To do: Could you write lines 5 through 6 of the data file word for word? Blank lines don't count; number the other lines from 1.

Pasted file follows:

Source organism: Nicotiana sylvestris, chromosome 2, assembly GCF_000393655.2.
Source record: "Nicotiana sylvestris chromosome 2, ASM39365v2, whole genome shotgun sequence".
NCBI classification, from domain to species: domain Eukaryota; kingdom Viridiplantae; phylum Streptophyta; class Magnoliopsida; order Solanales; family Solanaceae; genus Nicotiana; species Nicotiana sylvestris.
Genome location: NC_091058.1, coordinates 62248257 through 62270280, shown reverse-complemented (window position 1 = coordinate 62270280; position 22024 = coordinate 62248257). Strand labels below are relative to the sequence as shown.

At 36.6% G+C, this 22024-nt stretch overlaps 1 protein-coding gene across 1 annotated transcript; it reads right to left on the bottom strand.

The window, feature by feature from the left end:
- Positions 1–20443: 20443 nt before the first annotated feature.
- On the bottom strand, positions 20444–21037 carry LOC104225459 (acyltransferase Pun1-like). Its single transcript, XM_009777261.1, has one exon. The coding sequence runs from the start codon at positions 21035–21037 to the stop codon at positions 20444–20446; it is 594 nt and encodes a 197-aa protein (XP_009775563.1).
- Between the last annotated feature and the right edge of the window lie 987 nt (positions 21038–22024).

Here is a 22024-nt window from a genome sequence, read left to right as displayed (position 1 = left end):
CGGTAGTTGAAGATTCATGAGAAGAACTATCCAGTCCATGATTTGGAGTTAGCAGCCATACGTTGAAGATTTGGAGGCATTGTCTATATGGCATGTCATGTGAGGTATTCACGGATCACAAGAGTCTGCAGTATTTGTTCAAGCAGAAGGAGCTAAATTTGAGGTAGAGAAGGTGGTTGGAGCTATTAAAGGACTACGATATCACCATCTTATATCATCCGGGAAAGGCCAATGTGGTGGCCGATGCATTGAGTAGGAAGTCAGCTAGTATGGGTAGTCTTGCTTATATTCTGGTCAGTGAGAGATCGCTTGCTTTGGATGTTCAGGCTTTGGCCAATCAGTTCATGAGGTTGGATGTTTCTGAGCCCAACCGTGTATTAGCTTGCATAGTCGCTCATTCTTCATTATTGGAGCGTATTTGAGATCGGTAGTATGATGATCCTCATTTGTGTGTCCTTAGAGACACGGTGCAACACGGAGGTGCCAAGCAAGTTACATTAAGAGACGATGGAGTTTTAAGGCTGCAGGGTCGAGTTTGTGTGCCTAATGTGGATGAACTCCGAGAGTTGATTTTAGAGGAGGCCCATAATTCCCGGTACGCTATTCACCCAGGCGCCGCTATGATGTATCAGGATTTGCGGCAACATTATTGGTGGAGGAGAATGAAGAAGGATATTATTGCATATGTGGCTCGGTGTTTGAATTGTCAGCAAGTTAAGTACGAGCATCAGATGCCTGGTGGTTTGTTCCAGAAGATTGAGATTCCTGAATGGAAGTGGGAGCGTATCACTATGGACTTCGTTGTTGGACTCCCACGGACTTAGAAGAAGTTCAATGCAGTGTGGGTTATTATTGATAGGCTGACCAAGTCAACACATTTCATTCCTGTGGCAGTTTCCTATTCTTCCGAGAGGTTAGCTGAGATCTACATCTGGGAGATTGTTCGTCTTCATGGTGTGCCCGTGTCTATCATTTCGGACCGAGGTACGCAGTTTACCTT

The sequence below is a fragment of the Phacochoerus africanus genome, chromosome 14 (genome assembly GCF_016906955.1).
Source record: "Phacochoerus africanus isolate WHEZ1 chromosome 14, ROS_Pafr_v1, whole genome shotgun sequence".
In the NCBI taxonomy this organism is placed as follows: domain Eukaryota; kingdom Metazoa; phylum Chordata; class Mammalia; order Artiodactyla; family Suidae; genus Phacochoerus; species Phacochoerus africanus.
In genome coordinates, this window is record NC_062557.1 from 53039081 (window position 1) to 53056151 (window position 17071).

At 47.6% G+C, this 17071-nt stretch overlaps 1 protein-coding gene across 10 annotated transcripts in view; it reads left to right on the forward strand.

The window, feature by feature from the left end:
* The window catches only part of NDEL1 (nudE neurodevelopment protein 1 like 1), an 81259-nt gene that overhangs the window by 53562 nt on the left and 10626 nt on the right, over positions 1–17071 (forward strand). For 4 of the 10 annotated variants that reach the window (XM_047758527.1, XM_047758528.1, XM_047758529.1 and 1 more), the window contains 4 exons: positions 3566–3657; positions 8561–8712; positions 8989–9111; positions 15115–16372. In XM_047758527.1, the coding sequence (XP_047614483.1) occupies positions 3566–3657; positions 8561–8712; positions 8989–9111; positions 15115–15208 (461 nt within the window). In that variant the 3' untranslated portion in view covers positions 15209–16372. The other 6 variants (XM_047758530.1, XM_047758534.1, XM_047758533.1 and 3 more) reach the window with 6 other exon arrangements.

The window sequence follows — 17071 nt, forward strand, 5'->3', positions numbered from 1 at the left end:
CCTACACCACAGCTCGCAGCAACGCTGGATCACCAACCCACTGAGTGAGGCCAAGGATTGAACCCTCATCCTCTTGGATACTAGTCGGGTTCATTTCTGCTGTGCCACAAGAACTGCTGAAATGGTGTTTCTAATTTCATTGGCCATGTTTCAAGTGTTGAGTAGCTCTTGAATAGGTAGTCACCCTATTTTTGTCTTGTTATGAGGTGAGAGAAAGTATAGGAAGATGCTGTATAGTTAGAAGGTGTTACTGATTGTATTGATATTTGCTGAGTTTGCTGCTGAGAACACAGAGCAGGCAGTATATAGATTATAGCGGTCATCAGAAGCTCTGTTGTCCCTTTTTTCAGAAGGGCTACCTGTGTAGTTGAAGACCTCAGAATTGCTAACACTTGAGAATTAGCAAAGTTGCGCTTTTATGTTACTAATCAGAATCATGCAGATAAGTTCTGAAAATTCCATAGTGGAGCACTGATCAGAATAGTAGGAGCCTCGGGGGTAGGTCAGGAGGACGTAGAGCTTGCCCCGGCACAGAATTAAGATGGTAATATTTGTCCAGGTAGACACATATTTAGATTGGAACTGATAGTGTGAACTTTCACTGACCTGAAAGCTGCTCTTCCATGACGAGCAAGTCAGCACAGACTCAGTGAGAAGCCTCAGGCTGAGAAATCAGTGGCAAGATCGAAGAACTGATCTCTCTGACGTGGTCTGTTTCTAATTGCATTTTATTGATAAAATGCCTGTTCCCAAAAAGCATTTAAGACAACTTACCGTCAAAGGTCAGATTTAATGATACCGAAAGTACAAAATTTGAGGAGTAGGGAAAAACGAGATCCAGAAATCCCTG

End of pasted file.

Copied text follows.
At 36.6% G+C, this 22024-nt stretch overlaps 1 protein-coding gene across 1 annotated transcript; it reads right to left on the bottom strand.

The window, feature by feature from the left end: